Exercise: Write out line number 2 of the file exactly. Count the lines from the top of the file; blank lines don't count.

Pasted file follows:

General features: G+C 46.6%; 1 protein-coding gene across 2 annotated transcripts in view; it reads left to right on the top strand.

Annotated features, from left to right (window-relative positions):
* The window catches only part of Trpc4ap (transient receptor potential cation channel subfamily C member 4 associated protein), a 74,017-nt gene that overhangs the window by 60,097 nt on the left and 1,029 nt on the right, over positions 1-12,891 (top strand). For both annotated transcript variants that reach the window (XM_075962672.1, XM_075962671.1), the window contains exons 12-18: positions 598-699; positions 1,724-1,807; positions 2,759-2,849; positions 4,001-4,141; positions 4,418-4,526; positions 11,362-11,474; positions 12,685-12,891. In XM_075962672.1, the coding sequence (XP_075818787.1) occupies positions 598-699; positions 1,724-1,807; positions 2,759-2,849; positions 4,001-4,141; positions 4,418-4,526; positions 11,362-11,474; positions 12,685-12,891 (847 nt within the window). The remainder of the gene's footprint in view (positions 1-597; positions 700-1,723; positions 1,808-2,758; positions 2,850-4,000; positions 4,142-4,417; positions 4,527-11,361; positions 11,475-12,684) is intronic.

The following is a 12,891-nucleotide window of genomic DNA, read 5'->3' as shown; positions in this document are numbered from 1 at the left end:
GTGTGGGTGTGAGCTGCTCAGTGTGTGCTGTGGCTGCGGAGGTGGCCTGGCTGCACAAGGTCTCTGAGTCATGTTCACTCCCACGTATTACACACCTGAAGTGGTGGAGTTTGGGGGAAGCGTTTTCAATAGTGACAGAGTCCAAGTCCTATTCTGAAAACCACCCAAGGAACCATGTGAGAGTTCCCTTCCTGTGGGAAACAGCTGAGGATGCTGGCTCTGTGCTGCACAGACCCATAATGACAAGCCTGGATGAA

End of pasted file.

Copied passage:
Annotated features, from left to right (window-relative positions):